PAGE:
If it's a low fire item you can stilt it, but if it's mid or high fire there's not a good option for 100% glazing coverage.

Share this post


Link to post
Share on other sites

If it's lowfire you could suspend it upside down with a tall kiln post inside. Outside could be completely glazed, inside glazed down to where the kiln post would be in contact with the inside of the base. If the unglazed interior area where the kiln post rests effects the acoustics then perhaps a cold finish sealer over that area would resolve the issue. Might be able to get away with this with midfire, would depend on the claybody.

edit: the title says bottomless but in your description you say "it's ball with a neck opening and a hole in it's side" so would footless describe it?

Edited by Min

Share this post


Link to post
Share on other sites

Do you mean it's rounded on the bottom, rather than flat? If so, then it has a bottom, it just doesn't have a foot. Not having a bottom would mean that's it's open at the bottom, like at the top. That's a different issue. How to glaze fire your drum will depend on what cone you plan to glaze fire to. What clay body did you use, and how hot do you plan to glaze fire? How tall is the piece? If it were mine, I'd fire it upside down and leave the lip unglazed.

Share this post


Link to post
Share on other sites
On 11/14/2019 at 10:02 AM, Min said:

If it's lowfire you could suspend it upside down with a tall kiln post inside. Outside could be completely glazed, inside glazed down to where the kiln post would be in contact with the inside of the base. If the unglazed interior area where the kiln post rests effects the acoustics then perhaps a cold finish sealer over that area would resolve the issue. Might be able to get away with this with midfire, would depend on the claybody.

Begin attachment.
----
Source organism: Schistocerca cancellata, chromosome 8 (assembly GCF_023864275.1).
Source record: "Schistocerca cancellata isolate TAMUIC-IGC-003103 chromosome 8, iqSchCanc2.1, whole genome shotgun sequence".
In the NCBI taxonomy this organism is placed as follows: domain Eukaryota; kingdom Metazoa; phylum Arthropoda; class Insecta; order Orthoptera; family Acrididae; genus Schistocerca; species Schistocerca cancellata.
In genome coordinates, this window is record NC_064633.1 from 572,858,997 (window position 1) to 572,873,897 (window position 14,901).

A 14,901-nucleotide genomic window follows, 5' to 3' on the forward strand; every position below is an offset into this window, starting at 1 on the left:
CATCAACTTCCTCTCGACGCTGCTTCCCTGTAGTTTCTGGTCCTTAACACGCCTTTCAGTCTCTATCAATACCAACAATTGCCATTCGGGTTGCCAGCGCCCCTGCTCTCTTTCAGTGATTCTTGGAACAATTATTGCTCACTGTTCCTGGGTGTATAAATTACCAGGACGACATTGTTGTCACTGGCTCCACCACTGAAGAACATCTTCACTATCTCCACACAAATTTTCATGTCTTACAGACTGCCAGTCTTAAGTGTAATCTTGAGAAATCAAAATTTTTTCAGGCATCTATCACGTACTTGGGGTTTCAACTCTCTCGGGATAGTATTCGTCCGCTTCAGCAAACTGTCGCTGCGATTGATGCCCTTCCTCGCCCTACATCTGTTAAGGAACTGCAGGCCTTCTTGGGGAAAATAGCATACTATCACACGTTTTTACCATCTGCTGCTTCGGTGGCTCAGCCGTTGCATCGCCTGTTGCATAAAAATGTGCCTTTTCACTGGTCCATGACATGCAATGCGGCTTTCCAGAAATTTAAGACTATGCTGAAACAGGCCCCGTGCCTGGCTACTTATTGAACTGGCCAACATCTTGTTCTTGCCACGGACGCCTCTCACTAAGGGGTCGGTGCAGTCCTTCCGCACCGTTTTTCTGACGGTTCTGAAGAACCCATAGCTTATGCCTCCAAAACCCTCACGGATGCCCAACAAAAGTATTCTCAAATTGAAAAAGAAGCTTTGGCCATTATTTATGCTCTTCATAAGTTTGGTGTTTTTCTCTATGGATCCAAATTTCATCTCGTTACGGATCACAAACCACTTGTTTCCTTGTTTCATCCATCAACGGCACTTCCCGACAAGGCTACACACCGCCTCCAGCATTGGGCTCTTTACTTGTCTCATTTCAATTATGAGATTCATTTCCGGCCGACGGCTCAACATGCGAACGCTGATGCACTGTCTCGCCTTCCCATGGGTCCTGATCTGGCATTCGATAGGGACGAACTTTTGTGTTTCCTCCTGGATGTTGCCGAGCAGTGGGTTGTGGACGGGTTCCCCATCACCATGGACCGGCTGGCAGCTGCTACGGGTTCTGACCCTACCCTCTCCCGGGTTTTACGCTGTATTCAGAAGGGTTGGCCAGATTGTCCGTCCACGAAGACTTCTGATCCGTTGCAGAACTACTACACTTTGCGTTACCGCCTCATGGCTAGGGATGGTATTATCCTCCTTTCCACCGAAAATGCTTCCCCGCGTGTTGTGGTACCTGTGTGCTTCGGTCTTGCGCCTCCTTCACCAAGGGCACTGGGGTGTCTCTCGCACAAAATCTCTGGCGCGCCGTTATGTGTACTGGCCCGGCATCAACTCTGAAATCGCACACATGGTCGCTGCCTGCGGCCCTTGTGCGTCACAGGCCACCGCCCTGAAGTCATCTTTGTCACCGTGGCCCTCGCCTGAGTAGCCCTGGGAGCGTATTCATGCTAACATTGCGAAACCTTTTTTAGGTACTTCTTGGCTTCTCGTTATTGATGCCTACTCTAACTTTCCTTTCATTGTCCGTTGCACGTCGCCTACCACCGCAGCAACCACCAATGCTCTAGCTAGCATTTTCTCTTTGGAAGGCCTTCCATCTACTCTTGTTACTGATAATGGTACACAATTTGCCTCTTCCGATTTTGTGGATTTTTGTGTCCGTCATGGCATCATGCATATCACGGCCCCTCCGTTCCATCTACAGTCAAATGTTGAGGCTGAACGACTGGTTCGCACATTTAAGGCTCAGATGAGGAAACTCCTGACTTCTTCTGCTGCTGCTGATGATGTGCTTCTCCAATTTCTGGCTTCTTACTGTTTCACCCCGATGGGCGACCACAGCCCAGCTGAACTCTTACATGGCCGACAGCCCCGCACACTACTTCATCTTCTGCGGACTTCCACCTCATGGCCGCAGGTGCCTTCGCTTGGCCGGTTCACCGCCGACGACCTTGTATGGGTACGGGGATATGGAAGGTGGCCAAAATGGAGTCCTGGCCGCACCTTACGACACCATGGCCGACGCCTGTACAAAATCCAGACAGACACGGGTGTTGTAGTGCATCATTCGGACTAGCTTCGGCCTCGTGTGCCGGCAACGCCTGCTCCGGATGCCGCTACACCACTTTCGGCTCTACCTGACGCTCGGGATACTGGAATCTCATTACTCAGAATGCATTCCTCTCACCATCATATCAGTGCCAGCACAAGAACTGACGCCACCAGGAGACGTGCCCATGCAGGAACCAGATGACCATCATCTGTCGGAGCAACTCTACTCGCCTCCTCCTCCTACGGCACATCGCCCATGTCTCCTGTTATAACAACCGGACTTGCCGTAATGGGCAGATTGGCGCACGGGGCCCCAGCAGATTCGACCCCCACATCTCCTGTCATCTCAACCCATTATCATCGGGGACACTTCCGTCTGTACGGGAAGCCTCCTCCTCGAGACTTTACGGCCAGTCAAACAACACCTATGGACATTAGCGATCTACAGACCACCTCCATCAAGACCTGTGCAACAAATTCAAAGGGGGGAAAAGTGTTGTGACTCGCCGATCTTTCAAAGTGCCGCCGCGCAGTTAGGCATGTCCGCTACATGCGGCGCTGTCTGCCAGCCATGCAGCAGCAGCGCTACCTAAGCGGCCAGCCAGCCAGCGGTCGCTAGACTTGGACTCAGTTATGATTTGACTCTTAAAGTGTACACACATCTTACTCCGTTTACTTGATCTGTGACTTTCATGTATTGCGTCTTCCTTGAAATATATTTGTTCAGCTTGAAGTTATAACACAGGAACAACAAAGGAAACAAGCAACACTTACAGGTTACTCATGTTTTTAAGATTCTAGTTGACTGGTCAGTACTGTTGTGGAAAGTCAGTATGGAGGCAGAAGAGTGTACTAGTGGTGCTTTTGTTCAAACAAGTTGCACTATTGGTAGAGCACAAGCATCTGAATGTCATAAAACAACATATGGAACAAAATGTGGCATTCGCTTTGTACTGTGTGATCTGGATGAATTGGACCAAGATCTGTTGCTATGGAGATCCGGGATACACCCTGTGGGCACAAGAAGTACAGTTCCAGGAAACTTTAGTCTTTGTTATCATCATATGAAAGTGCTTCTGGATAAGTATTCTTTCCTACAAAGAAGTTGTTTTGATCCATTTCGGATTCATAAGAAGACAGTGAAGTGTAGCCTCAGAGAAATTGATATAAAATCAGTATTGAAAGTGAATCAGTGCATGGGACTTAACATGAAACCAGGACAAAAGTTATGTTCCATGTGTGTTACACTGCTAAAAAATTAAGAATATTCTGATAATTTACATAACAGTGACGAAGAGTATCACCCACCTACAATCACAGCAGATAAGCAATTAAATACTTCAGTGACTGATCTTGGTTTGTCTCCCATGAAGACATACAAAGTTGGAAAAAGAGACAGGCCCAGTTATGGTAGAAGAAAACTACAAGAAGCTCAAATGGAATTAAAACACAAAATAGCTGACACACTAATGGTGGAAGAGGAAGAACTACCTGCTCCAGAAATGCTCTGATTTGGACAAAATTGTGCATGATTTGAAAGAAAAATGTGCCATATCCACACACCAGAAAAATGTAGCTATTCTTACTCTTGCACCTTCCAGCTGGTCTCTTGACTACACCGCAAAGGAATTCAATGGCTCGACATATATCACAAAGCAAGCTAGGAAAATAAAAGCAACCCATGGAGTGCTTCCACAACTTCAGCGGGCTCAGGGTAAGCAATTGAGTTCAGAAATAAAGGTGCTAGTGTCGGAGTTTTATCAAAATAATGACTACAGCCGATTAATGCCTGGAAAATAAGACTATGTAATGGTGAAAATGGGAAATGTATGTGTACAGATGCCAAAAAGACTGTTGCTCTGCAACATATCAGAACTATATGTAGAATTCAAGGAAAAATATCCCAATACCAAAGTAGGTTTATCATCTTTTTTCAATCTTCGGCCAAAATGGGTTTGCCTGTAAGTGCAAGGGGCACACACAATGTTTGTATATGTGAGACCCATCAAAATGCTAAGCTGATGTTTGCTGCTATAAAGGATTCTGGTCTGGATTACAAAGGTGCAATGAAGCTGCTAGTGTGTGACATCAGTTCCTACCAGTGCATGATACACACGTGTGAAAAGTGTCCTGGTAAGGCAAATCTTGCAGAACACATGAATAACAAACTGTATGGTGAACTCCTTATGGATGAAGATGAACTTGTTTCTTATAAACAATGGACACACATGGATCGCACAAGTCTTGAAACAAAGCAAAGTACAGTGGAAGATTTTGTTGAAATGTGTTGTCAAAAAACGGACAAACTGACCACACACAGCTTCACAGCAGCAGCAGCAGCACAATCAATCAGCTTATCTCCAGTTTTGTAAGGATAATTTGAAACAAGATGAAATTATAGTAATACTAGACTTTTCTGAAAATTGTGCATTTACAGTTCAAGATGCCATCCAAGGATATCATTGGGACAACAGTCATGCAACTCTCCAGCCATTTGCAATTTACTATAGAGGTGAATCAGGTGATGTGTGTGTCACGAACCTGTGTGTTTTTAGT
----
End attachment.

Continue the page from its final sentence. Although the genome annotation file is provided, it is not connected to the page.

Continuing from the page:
edit: the title says bottomless but in your description you say "it's ball with a neck opening and a hole in it's side" so would footless describe it?

I use this method to fire pots upside down.  Some of my planters are shaped like a trumpet bell.  They would take up a lot of room if they were all fired rim to rim.  By firing some upside down, they stack closely together.  I use a soft brick biscuit cut to 1/4" or so thick, round and close to the size of the bottom on an appropriate kiln post.  This is secure enough for a cone 10 firing.  Get some interesting drips running up to the rim rather than down to the foot.

In the case of the drum, I'd leave an unglazed ring at the inside of the neck and then size a biscuit to fit that space.  Sometimes they stick a little, but can be knocked free with no damage.  

Share this post


Link to post
Share on other sites

Join the conversation

You can post now and register later. If you have an account, sign in now to post with your account.

Guest
Reply to this topic...

×   Pasted as rich text.   Paste as plain text instead

  Only 75 emoji are allowed.

×   Your link has been automatically embedded.   Display as a link instead

×   Your previous content has been restored.   Clear editor

×   You cannot paste images directly. Upload or insert images from URL.


×
×
  • Create New...

Important Information

By using this site, you agree to our Terms of Use.